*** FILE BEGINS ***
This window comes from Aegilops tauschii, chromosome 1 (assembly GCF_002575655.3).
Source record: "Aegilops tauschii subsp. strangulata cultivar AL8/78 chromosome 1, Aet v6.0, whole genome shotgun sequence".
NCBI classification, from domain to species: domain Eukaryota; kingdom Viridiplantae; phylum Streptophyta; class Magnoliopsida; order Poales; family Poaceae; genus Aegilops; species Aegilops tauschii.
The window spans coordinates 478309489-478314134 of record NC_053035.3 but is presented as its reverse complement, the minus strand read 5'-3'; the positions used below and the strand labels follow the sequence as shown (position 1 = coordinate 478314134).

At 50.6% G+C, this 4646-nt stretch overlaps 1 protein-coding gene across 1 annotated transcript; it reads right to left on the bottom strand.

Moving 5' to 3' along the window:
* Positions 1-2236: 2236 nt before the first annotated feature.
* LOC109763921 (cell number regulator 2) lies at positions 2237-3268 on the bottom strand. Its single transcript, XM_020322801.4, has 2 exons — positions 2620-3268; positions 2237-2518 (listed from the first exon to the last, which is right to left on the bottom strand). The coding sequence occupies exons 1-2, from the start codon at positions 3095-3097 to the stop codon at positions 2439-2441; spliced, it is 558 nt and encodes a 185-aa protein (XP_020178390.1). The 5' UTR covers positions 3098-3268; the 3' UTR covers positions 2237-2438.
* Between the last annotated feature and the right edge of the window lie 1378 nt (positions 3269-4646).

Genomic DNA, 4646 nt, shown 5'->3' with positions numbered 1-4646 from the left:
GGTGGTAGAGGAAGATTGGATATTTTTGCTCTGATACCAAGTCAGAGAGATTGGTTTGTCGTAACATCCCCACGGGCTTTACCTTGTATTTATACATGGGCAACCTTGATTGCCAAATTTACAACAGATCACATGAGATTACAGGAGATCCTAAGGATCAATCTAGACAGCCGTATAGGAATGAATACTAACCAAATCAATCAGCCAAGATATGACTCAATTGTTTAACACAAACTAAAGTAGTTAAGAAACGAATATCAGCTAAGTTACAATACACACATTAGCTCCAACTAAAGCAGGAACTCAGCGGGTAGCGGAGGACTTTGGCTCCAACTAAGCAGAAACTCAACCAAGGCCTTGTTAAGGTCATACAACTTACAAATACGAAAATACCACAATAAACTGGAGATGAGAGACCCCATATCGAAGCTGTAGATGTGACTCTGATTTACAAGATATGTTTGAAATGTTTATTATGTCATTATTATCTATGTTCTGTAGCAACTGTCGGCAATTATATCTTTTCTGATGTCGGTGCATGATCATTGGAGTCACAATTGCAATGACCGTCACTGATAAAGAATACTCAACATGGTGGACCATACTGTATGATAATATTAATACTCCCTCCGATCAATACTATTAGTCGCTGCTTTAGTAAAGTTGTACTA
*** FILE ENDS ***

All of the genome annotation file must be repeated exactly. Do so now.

This window comes from Aegilops tauschii, chromosome 1 (assembly GCF_002575655.3).
Source record: "Aegilops tauschii subsp. strangulata cultivar AL8/78 chromosome 1, Aet v6.0, whole genome shotgun sequence".
NCBI classification, from domain to species: domain Eukaryota; kingdom Viridiplantae; phylum Streptophyta; class Magnoliopsida; order Poales; family Poaceae; genus Aegilops; species Aegilops tauschii.
The window spans coordinates 478309489-478314134 of record NC_053035.3 but is presented as its reverse complement, the minus strand read 5'-3'; the positions used below and the strand labels follow the sequence as shown (position 1 = coordinate 478314134).

At 50.6% G+C, this 4646-nt stretch overlaps 1 protein-coding gene across 1 annotated transcript; it reads right to left on the bottom strand.

Moving 5' to 3' along the window:
* Positions 1-2236: 2236 nt before the first annotated feature.
* LOC109763921 (cell number regulator 2) lies at positions 2237-3268 on the bottom strand. Its single transcript, XM_020322801.4, has 2 exons — positions 2620-3268; positions 2237-2518 (listed from the first exon to the last, which is right to left on the bottom strand). The coding sequence occupies exons 1-2, from the start codon at positions 3095-3097 to the stop codon at positions 2439-2441; spliced, it is 558 nt and encodes a 185-aa protein (XP_020178390.1). The 5' UTR covers positions 3098-3268; the 3' UTR covers positions 2237-2438.
* Between the last annotated feature and the right edge of the window lie 1378 nt (positions 3269-4646).

Genomic DNA, 4646 nt, shown 5'->3' with positions numbered 1-4646 from the left:
GGTGGTAGAGGAAGATTGGATATTTTTGCTCTGATACCAAGTCAGAGAGATTGGTTTGTCGTAACATCCCCACGGGCTTTACCTTGTATTTATACATGGGCAACCTTGATTGCCAAATTTACAACAGATCACATGAGATTACAGGAGATCCTAAGGATCAATCTAGACAGCCGTATAGGAATGAATACTAACCAAATCAATCAGCCAAGATATGACTCAATTGTTTAACACAAACTAAAGTAGTTAAGAAACGAATATCAGCTAAGTTACAATACACACATTAGCTCCAACTAAAGCAGGAACTCAGCGGGTAGCGGAGGACTTTGGCTCCAACTAAGCAGAAACTCAACCAAGGCCTTGTTAAGGTCATACAACTTACAAATACGAAAATACCACAATAAACTGGAGATGAGAGACCCCATATCGAAGCTGTAGATGTGACTCTGATTTACAAGATATGTTTGAAATGTTTATTATGTCATTATTATCTATGTTCTGTAGCAACTGTCGGCAATTATATCTTTTCTGATGTCGGTGCATGATCATTGGAGTCACAATTGCAATGACCGTCACTGATAAAGAATACTCAACATGGTGGACCATACTGTATGATAATATTAATACTCCCTCCGATCAATACTATTAGTCGCTGCTTTAGTAAAGTTGTACTA